Wednesday, August 7, 2013

Hiking the Lists #3: Volo Bog Nature Boardwalk

Hike: #3
Title: Volo Bog Nature Trail and Boardwalk
Location: Volo Bog State Natural Area
Hike list: Illinois
Difficulty: Easy
Duration of Hike: Half hour walk

Before I begin, I have to declare something, in the interest of full disclosure. Volo Bog is not a bog, at least not in terms of how a bog is defined. To be a bog, a wetland must get its moisture solely from precipitation, which is why bogs are so nutrient poor. However, there is at least one inlet into Volo Bog, and at least two outlets, which means water flows through here. Thus, it is actually a "fen" and not a bog.

Sure could have fooled me. It definitely looked like a bog, with the sphagnum moss, tamaracks, poison sumac, and various other water loving plant species to be found. Like bogs, this is a place where carnivorous plants live. I'm pretty certain I saw a few pitcher plants hidden beneath the tamaracks.

This is not one of the longer hikes to be found in these lists. If you just walked straight through, looking at nothing but the boardwalk in front of you, you could probably do it in about ten minutes, maybe less. However, why bother just walking through without stopping to look at things? During your short walk, you go through six different zones, from the outer mesic prairie all the way in to the interior, where the small pond that is the remnant of the glacial kettle lake can still be found.

During my hike, I could hear many different types of birds, including the wonderfully ancient sounding call of the Sandhill Crane. In fact, I saw a couple of these large birds wading around in the outer marshes looking for an early dinner. Although there were the common calls of cardinals and red-winged blackbirds, there were also other calls that I can't place. This looks like a great place to go and sit for a few hours to watch and listen for birds. In fact, there is a wildlife blind on the longer Tamarack View Trail**, which I'm guessing is a great place to observe birds and other animals.

When walking through the marsh, and in the floating interior of the site, you are walking on floating boardwalks. This can be a bit disorienting, but adds a bit of fun to what is a very flat walk. Be sure to keep on the boardwalk, as areas of the ground that look solid are anything but. In addition, there is plenty of poison sumac to be found, particularly in the shrub zones at the edge of the marsh and the remnant pond.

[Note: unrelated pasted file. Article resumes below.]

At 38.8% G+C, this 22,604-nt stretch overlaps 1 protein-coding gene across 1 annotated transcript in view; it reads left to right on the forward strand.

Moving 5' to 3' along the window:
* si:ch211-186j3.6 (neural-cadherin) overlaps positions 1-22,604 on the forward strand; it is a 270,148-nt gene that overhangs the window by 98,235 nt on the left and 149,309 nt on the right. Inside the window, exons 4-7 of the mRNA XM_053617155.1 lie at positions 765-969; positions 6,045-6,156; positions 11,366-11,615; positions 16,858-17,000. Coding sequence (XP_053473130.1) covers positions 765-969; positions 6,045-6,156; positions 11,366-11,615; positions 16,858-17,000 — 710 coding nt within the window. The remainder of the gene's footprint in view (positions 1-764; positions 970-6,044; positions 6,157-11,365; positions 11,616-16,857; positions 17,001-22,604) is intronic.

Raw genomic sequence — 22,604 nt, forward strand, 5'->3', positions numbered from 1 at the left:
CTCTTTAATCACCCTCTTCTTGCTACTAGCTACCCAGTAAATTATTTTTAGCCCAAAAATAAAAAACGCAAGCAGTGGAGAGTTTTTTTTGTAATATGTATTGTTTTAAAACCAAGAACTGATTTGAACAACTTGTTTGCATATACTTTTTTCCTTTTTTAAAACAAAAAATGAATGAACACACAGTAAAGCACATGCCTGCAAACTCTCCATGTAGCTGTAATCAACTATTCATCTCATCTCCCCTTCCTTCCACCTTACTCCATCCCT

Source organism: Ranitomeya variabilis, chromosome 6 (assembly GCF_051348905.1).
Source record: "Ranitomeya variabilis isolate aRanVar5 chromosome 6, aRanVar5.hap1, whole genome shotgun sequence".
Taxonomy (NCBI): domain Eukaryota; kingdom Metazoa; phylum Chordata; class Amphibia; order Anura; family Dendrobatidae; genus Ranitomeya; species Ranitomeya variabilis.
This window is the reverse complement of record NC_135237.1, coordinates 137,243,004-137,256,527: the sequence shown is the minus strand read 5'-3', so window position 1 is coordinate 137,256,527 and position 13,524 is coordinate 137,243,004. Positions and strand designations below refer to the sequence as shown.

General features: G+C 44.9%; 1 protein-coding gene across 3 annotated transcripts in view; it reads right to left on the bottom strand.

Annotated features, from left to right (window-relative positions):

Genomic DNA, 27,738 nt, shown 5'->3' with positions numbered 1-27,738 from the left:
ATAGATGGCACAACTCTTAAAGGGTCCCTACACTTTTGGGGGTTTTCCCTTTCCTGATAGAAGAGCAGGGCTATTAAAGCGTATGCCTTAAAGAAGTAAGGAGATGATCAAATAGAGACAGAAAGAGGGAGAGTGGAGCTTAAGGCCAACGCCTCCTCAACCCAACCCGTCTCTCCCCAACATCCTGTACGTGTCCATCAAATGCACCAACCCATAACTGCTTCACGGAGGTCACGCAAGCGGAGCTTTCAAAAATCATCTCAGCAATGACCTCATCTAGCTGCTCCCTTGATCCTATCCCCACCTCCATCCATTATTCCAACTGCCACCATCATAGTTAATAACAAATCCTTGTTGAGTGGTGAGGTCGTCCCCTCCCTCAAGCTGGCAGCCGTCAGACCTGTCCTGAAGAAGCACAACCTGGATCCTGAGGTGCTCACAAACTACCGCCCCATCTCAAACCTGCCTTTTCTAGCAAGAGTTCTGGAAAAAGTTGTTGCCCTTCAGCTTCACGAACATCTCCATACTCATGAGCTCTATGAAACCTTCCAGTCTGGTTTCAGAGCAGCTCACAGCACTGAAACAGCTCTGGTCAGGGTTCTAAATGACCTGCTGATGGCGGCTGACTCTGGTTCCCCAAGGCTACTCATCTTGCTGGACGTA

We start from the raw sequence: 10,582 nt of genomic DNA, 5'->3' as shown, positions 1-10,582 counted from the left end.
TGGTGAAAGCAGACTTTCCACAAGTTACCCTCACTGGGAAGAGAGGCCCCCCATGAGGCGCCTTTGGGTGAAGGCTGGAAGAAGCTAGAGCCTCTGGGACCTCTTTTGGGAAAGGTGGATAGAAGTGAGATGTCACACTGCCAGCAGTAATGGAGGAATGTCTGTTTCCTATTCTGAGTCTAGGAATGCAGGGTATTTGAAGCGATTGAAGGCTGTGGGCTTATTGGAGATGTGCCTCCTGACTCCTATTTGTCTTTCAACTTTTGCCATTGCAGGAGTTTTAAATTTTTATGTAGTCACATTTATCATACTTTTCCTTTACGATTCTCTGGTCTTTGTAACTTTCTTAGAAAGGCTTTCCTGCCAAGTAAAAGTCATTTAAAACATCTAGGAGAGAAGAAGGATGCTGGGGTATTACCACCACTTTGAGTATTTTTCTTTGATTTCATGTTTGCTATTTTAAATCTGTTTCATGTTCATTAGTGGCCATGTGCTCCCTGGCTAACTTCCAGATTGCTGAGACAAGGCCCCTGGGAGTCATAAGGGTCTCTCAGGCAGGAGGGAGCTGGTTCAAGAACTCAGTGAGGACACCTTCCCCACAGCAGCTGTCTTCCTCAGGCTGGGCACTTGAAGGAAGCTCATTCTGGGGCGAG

Beyond the sandhill cranes and the pitcher plants, the neatest part of the hike was seeing the tamaracks. These trees are pine trees, but they are rather eccentric ones. Each fall they drop their needles. The decaying needles release tannic acid into the water, staining it brown. When you see the tamaracks, you can tell you aren't in a typical Illinois setting. They are to northern wetlands what cypress trees are to our southern wetlands, at least in terms of trees that like to hang around wetlands.

The next time you are up on the north side of Chicago and have some time to spend, I recommend making the drive up Rand Road (US 12) to Volo Bog. It's amazing how many natural wonders are so close to our nation's third largest city, and Volo Bog is probably at the top of that list. There are picnic tables, a visitors center***, and toilets.

*And even worse at taking pictures of small plants, so I don't have any to help identify it.
**Also a hike that will eventually show up in this feature. I didn't walk it when I did this one, but rest assured I'll be back to Volo Bog.
***This was closed by the time I made it to the park in late afternoon. However, it looks like it is a nice place. The park closes at 8:00 every night, and signs ominously warn "Don't be locked in.".

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